Wednesday, April 6, 2016

Teachers - Number of Days Shorter, Day Length Longer

Data collected by KASB shows that since 1998, the number of days in a teacher’s annual contract has decreased by approximately 10 days, and the average length of each of those days has increased by approximately 10 minutes.  


According to data collected via KASB’s annual Teacher Contract Details and Teacher Negotiation Settlement Surveys, the average number of days in a teacher’s contract has decreased from 187.23 in 1998 to 178.78 in 2016, as shown in the following graph:




However, during that same time, the length of teachers’ contract days has increased from 7 hours and 52 minutes to 8 hours, as shown in the following graph:




When you combined the data from the two charts above, you come up with the total contract hours for teachers.  This shows that total teacher hours have decreased an average of almost 40 hours since 1998 (from 1471 to 1432), as shown in the following graph.  




And finally, the number of days off for teachers has to be considered.  As the graph below shows, from 1998 to 2016, the total number of vacation, sick, and personal days available to teachers has increased by approximately 5.5 days.  




What does this data tell us?  It tells us that since 1998,
  • Total contract days for teachers has decreased by almost 10 days.  
  • Time per day for teachers has increased by almost 10 minutes.
  • Total contract hours for teachers has decreased by almost 40 hours.
  • The total for teacher vacation, sick, and personal days has increased by over 5 days.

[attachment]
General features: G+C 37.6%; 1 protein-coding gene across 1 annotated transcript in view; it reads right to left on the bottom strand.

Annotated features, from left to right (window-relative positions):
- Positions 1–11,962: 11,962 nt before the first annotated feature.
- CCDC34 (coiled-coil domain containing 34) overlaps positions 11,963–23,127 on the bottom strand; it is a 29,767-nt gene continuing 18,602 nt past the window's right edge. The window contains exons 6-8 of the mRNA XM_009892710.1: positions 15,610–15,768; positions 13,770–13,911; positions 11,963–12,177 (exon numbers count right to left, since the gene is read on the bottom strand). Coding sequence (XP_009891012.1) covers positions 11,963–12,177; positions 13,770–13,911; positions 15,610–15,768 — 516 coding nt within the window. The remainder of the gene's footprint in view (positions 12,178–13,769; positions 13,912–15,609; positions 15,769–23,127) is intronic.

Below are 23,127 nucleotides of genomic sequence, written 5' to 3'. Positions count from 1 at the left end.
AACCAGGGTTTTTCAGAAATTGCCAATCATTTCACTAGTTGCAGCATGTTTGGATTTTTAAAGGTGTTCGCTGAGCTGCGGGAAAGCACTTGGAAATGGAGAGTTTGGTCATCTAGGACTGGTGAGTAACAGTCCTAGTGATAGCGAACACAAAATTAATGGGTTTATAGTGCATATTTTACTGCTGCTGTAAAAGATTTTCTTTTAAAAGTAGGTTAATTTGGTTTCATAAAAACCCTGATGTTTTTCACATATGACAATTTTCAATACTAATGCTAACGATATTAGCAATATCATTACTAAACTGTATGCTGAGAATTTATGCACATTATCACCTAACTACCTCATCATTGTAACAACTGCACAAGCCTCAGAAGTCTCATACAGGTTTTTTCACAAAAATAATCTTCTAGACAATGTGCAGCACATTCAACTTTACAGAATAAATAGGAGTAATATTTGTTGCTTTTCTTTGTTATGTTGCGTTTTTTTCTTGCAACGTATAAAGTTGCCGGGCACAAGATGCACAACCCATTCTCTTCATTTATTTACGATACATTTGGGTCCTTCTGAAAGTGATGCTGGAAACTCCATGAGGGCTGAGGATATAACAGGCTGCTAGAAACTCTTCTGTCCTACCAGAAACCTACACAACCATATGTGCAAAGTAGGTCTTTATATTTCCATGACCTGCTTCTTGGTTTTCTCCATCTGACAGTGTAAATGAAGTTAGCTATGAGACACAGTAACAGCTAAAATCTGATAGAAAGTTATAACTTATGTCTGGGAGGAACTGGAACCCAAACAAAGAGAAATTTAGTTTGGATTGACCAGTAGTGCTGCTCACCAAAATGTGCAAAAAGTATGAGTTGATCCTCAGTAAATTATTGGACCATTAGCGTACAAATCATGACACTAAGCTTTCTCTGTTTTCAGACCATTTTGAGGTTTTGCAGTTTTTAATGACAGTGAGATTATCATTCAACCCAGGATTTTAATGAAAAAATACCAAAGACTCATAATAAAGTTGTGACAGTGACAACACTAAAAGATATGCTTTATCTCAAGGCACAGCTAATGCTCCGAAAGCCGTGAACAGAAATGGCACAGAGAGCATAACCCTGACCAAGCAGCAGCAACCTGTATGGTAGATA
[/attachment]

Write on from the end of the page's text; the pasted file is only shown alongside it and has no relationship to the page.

For more details on teacher contracts and other school district data, visit kasb.org/research.  

Tuesday, April 5, 2016

Kansas Administrative Costs Consistent Over the Past Decade

There have been recent comments in the media regarding the drastic increases in administrative costs in Kansas public schools.  KASB went to KSDE's current operating expenditure summary data to confirm or deny the following statement:  "Administrative costs are increasing dramatically in Kansas schools."

You can find the summary table here, but below are some key points:
  • From 2005 to 2015
    • Spending on instruction increased almost $875 million; which is a 40.2% increase. 
    • Spending on administration increased $78 million; which is a 23.6% increase.
    • The percent spent on administration has decreased from 9.2% to 8.2%.  If Kansas was still spending 9.2% of the total expenditures on administration in 2015, we would be diverting an additional $49,636,603 away from the classroom.
    • Per pupil spending on instruction increased $1,660; which is a 33.7% increase.
    • Per pupil spending on administration increased $134; which is a 17.9% increase.
    • The percent spent on instruction has increased from 60.4% to 61.1%. 
Below is a chart showing the total expenditures by year and category.


The bottom blue area represents instruction spending, following by support services for staff and pupils in red and green, then general and school administration in purple and blue.

Note that the lines for general and school administration have remained largely consistent over this time period.  

The graph below shows the expenditures on a per-pupil basis.  


The per-pupil graph looks very similar to the total cost graph; the amounts spent for general and school administration have been very consistent since 2005.  Therefore, based on this information, it seems safe to say that the statement "Administrative costs are increasing dramatically in Kansas schools" is false.

For more information, visit kasb.org/research.